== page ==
Wild West prostitutes, gamblers and gunfighters loved Irish angel
Irish men and women have made their mark all over the world and this page has often shared their stories, past and present, from the islands of the South Pacific to Asia, Africa, the U.S. and Canada.
Some, like Belfast-born stained-glass artist Wilhelmina Geddes, have even made their mark far beyond Planet Earth, with a crater named after her on Mercury!
Offering a short pause from the ongoing 80th anniversary commemorations here of the Belfast Blitz is a lesser recounted heroine of one of history’s most-told stories.
Ballycastle-born journalist Mitchell Smyth, now retired after a lifetime in newspapers in Ireland and Canada, once told me that when he roamed the world as travel editor of the Toronto Star he was fascinated to find stories of Irish people “here, there and everywhere.”
He says watching the old movie ‘Gunfight at the OK Corral’ recently reminded him of an Irishwoman who became known as the Saint of Tombstone.
Tombstone is, of course, the former silver-mining boom-town in southern Arizona.
It became famous as the site of the gun battle between Wyatt Earp and his law-enforcement friends on one side, and the stagecoach robbers and cattle rustlers led by Ike Clanton on the other, on the afternoon of 6 October 1881.
Smyth visited Tombstone to walk Fremont Street as Virgil Earp, the town marshal, his brother Wyatt, deputy marshal, and their friend, the dentist and gambler Doc Holliday, walked on their way to the most famous gunfight in the history of the U.S. west.
It was all over in less than a minute; three men, all members of the outlaw gang, lay dead: Tom and Frank McLaury and Billy Clanton.
The leader, Ike Clanton, was unscathed. But this story isn’t about the Earps and the Clantons/McLaurys.
It’s about Nellie Cashman, from County Cork, who is as big a name in Tombstone as are the Earps.
Though the Earps and Ike Clanton have a place in her story.
Mitchell writes: “I had lunch that day in a restaurant called Nellie Cashman’s. The manager filled me in on part of the Cashman story and I researched the rest of it later.”
Here’s what he found.
The ‘Angel of Tombstone’ was born in Midleton, Cork, around 1845.
She emigrated in her teens with her parents, who settled in Boston.
But Boston couldn’t hold her; she was fascinated by the tales of silver and gold strikes in the far west.
She knew that miners needed to eat, so she first set up a diner in Pioche, Nevada, then one in Virginia City, Nevada.
She loved making money and she was very good at it. Then she heard of the silver strike in Tombstone.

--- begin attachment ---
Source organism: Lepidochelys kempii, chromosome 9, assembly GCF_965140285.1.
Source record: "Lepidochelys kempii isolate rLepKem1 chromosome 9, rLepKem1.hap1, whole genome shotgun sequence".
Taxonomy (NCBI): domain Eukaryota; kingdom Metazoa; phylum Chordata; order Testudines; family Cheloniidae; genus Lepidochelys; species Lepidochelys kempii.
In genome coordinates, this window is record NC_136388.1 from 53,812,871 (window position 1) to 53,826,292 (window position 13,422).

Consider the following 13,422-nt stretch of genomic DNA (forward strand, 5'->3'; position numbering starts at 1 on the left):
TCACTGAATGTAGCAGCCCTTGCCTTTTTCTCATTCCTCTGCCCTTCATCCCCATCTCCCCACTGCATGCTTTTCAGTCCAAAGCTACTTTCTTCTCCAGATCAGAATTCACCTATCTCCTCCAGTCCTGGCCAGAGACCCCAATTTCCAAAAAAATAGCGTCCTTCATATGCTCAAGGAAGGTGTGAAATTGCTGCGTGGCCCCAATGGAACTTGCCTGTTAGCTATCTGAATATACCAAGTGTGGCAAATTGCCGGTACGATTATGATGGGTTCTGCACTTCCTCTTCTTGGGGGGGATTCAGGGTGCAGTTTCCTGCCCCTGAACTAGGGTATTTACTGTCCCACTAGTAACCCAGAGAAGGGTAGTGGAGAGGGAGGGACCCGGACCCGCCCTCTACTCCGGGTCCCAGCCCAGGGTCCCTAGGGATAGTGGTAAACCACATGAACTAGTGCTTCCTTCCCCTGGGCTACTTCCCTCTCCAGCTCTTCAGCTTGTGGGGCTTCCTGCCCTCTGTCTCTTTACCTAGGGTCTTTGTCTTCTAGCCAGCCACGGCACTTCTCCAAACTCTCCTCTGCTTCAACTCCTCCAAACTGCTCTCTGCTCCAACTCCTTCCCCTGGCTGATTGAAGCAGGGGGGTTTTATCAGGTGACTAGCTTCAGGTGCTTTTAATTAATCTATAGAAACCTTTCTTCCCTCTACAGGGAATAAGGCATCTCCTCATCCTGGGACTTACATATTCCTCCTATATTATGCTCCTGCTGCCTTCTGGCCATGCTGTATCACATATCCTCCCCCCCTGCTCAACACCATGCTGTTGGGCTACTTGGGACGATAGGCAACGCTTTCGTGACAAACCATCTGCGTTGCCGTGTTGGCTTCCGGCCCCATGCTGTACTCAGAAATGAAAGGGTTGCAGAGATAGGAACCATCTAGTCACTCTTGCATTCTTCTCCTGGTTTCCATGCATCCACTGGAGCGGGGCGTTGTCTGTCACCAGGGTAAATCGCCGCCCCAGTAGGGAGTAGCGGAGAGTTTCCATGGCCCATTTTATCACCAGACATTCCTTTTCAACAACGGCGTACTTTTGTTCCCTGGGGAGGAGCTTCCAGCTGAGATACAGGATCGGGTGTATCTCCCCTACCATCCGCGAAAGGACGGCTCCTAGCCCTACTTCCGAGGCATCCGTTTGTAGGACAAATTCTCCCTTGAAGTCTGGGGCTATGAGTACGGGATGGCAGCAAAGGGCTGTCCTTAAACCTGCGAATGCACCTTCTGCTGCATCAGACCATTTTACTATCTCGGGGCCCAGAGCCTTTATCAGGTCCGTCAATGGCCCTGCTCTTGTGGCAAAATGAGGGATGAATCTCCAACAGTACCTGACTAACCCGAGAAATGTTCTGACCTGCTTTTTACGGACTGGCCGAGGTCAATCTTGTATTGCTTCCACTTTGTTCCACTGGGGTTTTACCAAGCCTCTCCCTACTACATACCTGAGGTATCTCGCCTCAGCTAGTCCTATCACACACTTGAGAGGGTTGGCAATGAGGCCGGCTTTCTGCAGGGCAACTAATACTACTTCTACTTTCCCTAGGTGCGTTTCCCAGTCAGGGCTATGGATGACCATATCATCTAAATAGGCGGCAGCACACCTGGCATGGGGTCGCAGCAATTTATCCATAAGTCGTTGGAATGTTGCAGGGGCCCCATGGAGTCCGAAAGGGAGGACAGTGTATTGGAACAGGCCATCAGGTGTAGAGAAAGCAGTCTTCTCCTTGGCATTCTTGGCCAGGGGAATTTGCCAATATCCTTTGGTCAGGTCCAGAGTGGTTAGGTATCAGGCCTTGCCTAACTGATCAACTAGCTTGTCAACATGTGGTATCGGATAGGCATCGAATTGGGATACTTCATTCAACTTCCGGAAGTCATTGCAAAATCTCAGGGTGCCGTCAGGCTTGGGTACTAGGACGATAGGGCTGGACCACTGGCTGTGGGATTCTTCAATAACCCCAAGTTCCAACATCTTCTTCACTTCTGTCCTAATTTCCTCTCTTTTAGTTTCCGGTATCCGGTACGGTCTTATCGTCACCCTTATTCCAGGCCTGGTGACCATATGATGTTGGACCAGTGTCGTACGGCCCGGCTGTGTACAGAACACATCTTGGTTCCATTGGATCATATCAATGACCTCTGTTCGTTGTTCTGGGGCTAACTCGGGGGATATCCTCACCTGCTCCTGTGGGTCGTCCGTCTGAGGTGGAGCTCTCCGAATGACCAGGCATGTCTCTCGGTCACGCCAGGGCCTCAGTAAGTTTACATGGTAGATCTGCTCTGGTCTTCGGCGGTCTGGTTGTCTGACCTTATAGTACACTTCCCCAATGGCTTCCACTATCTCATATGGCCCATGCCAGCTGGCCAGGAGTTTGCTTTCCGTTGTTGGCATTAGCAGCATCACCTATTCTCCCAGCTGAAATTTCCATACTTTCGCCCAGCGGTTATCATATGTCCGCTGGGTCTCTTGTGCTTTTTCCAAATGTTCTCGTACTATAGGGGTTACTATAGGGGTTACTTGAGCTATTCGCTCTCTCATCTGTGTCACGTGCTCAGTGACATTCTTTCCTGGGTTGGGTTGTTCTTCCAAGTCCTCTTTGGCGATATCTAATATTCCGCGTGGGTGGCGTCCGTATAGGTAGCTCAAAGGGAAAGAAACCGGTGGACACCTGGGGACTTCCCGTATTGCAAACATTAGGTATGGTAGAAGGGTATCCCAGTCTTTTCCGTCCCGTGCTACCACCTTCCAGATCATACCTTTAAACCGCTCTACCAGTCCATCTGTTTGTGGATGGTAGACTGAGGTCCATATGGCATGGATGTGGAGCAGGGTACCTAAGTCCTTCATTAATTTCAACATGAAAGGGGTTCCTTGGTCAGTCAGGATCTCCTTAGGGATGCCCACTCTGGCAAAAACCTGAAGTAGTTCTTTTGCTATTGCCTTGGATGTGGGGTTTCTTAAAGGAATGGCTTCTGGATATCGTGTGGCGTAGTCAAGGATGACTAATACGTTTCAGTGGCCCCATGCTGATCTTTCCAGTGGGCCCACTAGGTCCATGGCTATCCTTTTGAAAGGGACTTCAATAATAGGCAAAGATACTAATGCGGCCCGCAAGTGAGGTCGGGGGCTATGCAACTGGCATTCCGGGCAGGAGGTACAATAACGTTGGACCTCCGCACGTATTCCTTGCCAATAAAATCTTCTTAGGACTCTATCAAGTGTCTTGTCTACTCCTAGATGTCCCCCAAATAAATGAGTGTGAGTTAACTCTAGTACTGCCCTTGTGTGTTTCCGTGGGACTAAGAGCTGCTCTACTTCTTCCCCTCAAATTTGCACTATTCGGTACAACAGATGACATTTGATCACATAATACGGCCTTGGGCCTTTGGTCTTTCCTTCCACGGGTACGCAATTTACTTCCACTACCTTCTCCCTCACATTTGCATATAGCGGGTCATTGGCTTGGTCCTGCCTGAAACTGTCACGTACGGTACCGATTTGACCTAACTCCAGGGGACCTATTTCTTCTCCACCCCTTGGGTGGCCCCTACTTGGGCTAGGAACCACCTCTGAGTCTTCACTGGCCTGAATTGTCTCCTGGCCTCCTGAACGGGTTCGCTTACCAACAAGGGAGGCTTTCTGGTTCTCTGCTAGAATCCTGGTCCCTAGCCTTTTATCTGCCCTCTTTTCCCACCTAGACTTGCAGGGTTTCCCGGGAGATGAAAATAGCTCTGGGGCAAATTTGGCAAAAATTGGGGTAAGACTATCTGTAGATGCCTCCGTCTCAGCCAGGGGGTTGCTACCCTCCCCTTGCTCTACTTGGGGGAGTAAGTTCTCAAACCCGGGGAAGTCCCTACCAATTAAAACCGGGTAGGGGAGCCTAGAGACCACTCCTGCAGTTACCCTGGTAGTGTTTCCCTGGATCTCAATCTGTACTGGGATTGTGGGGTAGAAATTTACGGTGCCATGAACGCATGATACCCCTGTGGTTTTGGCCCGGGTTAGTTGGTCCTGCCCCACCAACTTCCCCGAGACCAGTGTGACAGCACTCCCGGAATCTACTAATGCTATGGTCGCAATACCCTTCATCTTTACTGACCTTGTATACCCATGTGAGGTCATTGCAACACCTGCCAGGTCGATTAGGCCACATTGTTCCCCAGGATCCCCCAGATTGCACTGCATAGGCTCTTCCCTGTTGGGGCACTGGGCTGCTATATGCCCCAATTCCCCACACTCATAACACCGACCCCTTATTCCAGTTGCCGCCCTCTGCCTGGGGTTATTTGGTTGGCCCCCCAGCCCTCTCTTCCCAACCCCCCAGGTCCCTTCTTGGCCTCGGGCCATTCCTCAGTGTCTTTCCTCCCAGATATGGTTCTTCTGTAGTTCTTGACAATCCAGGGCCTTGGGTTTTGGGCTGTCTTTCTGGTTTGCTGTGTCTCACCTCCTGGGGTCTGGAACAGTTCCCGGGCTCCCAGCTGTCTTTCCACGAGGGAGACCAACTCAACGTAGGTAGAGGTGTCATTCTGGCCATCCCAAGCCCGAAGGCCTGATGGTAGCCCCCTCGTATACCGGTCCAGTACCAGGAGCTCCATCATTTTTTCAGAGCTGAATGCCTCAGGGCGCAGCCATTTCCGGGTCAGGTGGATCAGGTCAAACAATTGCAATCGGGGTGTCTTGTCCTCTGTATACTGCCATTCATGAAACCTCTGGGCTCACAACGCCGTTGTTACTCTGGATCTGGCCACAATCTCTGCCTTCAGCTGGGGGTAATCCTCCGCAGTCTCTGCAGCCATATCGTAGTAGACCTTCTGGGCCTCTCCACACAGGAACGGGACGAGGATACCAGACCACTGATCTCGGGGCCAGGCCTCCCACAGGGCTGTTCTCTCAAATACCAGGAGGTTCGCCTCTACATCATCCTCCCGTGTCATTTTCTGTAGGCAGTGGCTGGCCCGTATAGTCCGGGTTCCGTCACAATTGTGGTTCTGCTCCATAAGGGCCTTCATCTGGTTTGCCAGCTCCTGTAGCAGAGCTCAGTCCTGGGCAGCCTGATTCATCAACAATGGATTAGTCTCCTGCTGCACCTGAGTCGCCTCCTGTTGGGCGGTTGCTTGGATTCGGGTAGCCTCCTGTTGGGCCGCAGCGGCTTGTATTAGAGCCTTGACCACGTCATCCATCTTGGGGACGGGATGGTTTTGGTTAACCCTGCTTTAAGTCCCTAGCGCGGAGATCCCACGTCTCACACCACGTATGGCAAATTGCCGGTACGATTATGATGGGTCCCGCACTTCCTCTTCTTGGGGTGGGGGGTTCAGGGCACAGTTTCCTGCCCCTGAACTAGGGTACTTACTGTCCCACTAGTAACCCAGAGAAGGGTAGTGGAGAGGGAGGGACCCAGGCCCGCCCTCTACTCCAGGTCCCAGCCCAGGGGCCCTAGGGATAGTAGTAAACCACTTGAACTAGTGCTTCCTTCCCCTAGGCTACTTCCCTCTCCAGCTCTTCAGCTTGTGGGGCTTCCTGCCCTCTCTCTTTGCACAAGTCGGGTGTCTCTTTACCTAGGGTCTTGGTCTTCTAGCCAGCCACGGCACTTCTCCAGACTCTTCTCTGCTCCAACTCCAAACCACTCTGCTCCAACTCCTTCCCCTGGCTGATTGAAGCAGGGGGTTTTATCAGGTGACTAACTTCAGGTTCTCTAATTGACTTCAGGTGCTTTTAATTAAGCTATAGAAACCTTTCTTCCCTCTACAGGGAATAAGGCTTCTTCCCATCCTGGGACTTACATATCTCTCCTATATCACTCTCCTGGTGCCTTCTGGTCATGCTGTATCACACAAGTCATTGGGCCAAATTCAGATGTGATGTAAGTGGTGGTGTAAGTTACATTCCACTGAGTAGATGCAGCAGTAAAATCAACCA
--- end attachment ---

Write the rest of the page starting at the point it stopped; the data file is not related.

She arrived there in 1880, around the same time as the Earps, and it was in Tombstone that she earned the title of ‘angel’.
A devout Roman Catholic, she was appalled at the godlessness of the boom town, with its 20 saloons, 30 bordellos and a dozen gambling houses.
Nellie Cashman, who had used her accumulated savings to open the Russ House Hotel and the Arcade Restaurant, was determined to bring God to the miners.
To this end, she enlisted the aid of deputy marshal Wyatt Earp.
Earp was co-owner of the Crystal Palace saloon and he let her use it for Sunday services while she launched a fund to build the town’s first church.
Nellie was an equal-opportunity fund-raiser and among the benefactors were the madams and the ‘soiled doves’ (prostitutes) of the town’s red-light district.
Nellie also persuaded Ike Clanton to contribute.
The effort paid off and Nellie opened the Sacred Heart Church.
A tireless fundraiser, she also raised money for the Salvation Army and the Red Cross, and led a campaign to build a county hospital.
She was generous to anyone down on their luck.
And so the title ‘Angel of Tombstone’ was bestowed on her.
The Earps are reported to have eaten lunch in Nellie’s Arcade restaurant before setting off to the fatal meeting. (The gunfight took place on Fremont Street, near the back entrance to the corral, and not - as popularly believed - in the corral). The Clantons and the McLaurys, who lived out of town, had come into Tombstone the day before the fight, and Ike, the leader, stayed in Nellie’s Russ House.
Nellie Cashman lived in Arizona for about ten years, during which she made several fortunes in the restaurant trade and by buying and selling prospecting claims, and gave away much of it.
Then she swapped the desert for the ice and tundra of the Klondike gold-rush in Canada’s Yukon Territory in 1898 and the strikes in Fairbanks and Koyukuk, near the Arctic Circle in Alaska.
With every move she kept up her philanthropic work and the newspapers came up with new titles: Angel of Klondike, Saint of the Sourdoughs, Angel of Fairbanks, Angel of Koyukuk.
She moved south, in her 70s, to Victoria, British Columbia, where she died in 1925.
She never married.
Asked once, in her later years, why this was, Nellie Cashman replied: “Why child I haven’t had time for marriage. Men are a nuisance anyhow, now aren’t they? They’re just boys grown up.”
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